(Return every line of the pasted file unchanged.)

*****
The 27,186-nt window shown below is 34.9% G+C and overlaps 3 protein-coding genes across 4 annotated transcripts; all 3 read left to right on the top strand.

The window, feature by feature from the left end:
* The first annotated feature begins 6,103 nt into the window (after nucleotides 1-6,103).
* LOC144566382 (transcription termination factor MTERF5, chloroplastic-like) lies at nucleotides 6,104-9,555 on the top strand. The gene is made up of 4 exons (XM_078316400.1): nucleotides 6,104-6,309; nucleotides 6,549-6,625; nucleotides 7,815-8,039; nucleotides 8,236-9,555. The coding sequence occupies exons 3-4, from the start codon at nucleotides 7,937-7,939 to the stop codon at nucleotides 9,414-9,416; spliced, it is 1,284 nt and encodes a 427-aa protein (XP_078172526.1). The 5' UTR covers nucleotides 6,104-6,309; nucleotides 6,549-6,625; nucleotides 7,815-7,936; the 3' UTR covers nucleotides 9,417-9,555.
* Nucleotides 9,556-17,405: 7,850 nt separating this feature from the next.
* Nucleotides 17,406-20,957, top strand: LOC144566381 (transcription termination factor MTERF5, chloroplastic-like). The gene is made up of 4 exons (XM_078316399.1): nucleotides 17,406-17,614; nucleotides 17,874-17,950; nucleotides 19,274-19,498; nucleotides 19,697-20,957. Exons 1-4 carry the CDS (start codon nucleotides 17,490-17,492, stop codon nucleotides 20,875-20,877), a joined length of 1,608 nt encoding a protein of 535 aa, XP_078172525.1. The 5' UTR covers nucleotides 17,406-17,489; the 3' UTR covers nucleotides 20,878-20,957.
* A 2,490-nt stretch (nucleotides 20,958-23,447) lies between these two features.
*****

The 27,186-nt window shown below is 34.9% G+C and overlaps 3 protein-coding genes across 4 annotated transcripts; all 3 read left to right on the top strand.

The window, feature by feature from the left end:
* The first annotated feature begins 6,103 nt into the window (after nucleotides 1-6,103).
* LOC144566382 (transcription termination factor MTERF5, chloroplastic-like) lies at nucleotides 6,104-9,555 on the top strand. The gene is made up of 4 exons (XM_078316400.1): nucleotides 6,104-6,309; nucleotides 6,549-6,625; nucleotides 7,815-8,039; nucleotides 8,236-9,555. The coding sequence occupies exons 3-4, from the start codon at nucleotides 7,937-7,939 to the stop codon at nucleotides 9,414-9,416; spliced, it is 1,284 nt and encodes a 427-aa protein (XP_078172526.1). The 5' UTR covers nucleotides 6,104-6,309; nucleotides 6,549-6,625; nucleotides 7,815-7,936; the 3' UTR covers nucleotides 9,417-9,555.
* Nucleotides 9,556-17,405: 7,850 nt separating this feature from the next.
* Nucleotides 17,406-20,957, top strand: LOC144566381 (transcription termination factor MTERF5, chloroplastic-like). The gene is made up of 4 exons (XM_078316399.1): nucleotides 17,406-17,614; nucleotides 17,874-17,950; nucleotides 19,274-19,498; nucleotides 19,697-20,957. Exons 1-4 carry the CDS (start codon nucleotides 17,490-17,492, stop codon nucleotides 20,875-20,877), a joined length of 1,608 nt encoding a protein of 535 aa, XP_078172525.1. The 5' UTR covers nucleotides 17,406-17,489; the 3' UTR covers nucleotides 20,878-20,957.
* A 2,490-nt stretch (nucleotides 20,958-23,447) lies between these two features.